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Lifting the Veil off Mental Health: The Art of Negotiation

July 29, 2009 Leave a comment

(cross-posted from The Bilerico Project)

I don’t think I’m going out on a limb when I say that negotiation is a part of every romantic relationship. That dynamic changes quite dramatically, however, when one of the parties involved is bipolar.

One of the questions both Jim and I have been fielding a lot lately has to do with how we negotiated doing this project. There is very obviously a level of disclosure that could create stress for all involved and I am always mindful of that whenever I sit down to write.

Where this blogging project is concerned, though, the negotiation process was fairly benign and focused more on what I should say rather than what I should not. Like I said in my last post, this is part of my pursuit of understanding bipolar disorder. And, if there is one thing that Jim wants from me it is empathy for how he feels and an understanding of why his moods are sometimes out of his control. This idea, while it required Jim’s permission, was not as contentious as those questioning may have thought and it has provided the perfect platform for the outcome Jim and I have both been working toward.

These questions did get me thinking, however, about how the both of us negotiate and make compromises on other issues. The issues may appear to be trivial in nature, but in a relationship made up of two men, one of whom is bipolar (and both of whom are stubborn), these “trivial” negotiations suddenly become much more meaningful.

A perfect example of this involves my reputation for spontaneity and Jim’s necessity for planning. Part of this need for planning has to do with his need for routines. For someone who is bipolar, a regular routine is crucial because it provides stability and structure. This is integral to maintaining a happy medium for the brain. If that routine is disrupted in some way, it can be bad news for themselves and for those around them, especially if they are in the midst of an episode.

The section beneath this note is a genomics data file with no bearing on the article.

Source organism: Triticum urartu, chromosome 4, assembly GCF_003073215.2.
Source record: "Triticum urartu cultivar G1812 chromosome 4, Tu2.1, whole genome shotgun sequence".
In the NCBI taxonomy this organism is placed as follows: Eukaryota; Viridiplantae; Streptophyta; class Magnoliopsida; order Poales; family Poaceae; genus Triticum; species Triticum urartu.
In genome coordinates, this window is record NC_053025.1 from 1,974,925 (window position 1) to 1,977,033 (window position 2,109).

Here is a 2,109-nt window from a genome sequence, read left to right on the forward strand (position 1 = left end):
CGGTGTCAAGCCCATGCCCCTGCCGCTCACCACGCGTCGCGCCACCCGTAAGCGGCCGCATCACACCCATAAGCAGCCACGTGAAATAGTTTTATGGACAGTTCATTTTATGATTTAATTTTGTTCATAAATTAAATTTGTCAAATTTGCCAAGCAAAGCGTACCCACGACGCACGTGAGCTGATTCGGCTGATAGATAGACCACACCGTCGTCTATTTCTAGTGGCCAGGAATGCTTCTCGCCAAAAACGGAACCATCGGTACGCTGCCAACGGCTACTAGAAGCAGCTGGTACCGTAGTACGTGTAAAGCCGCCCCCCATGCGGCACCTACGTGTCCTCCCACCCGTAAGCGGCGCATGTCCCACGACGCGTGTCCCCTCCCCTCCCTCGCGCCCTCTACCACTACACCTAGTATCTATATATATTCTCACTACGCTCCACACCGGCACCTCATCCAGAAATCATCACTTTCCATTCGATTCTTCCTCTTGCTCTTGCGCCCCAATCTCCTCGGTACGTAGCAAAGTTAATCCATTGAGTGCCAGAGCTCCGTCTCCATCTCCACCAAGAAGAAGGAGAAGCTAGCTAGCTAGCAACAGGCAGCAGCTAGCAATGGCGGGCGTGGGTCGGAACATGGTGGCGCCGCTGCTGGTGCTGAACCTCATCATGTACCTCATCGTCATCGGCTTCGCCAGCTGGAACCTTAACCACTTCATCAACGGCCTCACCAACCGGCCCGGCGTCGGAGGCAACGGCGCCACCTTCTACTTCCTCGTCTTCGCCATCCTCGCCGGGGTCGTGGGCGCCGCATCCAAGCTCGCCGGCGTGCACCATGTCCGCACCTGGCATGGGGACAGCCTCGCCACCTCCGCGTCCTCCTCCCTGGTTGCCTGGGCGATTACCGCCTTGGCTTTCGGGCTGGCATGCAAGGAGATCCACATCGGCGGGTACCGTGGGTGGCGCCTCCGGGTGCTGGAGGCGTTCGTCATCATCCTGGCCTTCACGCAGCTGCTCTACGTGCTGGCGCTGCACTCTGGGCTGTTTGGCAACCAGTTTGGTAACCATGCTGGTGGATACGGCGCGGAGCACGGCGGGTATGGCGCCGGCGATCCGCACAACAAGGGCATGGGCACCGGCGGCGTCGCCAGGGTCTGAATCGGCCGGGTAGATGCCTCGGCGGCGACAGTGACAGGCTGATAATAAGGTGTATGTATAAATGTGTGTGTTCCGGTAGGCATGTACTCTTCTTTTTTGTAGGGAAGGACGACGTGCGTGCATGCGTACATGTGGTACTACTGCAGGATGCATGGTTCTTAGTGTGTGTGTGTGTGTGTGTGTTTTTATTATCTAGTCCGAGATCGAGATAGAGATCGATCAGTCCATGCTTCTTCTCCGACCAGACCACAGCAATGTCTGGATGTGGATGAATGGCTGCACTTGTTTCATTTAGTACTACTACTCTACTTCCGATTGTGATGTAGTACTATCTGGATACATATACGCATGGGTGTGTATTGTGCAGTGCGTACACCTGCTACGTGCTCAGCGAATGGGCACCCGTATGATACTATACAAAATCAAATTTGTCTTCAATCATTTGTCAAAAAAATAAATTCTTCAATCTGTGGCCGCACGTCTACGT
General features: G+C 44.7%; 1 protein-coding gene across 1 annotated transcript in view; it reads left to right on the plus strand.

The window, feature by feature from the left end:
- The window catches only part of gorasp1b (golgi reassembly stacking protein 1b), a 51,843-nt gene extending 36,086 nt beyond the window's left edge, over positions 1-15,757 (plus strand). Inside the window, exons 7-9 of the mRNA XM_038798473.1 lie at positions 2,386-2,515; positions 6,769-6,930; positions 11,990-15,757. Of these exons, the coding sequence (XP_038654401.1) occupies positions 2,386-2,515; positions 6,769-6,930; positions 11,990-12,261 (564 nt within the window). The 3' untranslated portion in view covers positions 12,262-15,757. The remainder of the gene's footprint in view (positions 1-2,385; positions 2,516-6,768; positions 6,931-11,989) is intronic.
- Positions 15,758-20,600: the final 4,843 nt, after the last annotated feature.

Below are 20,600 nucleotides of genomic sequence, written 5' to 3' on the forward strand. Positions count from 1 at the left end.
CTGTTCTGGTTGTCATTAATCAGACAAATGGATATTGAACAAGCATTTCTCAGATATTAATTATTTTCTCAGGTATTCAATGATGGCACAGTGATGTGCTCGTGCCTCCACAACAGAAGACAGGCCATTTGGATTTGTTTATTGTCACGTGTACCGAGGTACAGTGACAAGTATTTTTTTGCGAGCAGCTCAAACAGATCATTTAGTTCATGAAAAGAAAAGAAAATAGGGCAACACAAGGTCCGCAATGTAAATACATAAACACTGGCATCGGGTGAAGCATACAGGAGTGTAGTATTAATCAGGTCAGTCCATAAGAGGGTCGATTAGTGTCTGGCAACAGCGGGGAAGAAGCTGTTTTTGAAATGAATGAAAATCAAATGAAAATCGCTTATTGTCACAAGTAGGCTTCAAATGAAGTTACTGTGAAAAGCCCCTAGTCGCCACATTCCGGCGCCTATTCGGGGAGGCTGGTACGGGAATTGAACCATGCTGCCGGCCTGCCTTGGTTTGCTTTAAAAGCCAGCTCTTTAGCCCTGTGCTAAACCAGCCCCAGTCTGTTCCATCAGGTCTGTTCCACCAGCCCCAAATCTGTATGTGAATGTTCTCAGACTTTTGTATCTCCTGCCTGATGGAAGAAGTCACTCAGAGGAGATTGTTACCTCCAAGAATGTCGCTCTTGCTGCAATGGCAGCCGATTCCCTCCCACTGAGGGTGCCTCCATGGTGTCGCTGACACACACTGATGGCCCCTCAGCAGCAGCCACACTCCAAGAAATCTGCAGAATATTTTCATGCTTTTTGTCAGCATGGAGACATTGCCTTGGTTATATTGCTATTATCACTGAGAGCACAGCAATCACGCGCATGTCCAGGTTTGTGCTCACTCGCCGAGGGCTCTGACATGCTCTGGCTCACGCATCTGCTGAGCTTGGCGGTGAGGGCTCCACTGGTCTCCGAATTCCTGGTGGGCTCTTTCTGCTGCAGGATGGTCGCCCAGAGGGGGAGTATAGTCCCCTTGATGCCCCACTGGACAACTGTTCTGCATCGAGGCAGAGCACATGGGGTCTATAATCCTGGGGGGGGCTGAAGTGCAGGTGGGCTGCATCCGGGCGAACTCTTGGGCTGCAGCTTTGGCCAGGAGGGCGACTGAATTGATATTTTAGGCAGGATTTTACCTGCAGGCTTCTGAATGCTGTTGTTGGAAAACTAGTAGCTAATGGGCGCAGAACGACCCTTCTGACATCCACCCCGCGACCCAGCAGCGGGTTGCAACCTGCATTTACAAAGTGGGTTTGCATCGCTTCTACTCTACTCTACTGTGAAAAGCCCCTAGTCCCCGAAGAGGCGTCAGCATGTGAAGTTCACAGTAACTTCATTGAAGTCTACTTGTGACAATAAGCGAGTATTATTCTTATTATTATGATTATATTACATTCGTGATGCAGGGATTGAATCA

I can’t tell you how many routines Jim has, as there are probably a number of different ones for different situations. They are all very personal and I trust that I know of the ones I need to know about.

One such routine that I learned to accept as necessary is that which requires him to know what we are doing before we leave the house on any given day. I don’t just mean an idea of what we are doing or where we are going. I mean a plan. Specifics. Where are we going first? What do we plan to do when we get there? How will we be there? How does this plan mesh with any later plans we have in the evening? As you can tell, there may be any number of questions depending on the situation and they must be answered before we walk out the door.

For my part, I have never required much planning, especially when it concerns what I’ll be doing for any random Saturday or Sunday. Part of the allure of a free weekend has always been what unknown adventures lie ahead. In the first couple of years of our relationship, we both engaged in some pretty bad arguments that stemmed from my obstinacy to making a plan and from our mutual ignorance of Jim’s condition, which was keeping both of us from talking about the real issue at hand.

In the last year, I have come to better understand why Jim needs these details. I have made compromises and I have become much more amenable to making plans for our days. Where before I would pop out of bed and be rearing to get out the door, now I take my time and come up with a number of ideas to float by Jim that we can talk about together. Then, I let him know when I think we should be out the door, what bus or metro we will take to get there and what we should do when we arrive. I know things are good when I hear Jim say “I think that will work.” This is the process we have negotiated and it has worked well for us for quite some time. Of course, it would be dishonest of me to say that I’ve learned all I need about how to deal with this one aspect of bipolar disorder. Relationships are organic and require constant vigilance. In short, we’re both still learning.

This is merely one negotiation we have made, but it has mitigated one of the more pernicious aspects of bipolar disorder. It is only negotiation, but it has brought us closer to a more peaceful and happier life.

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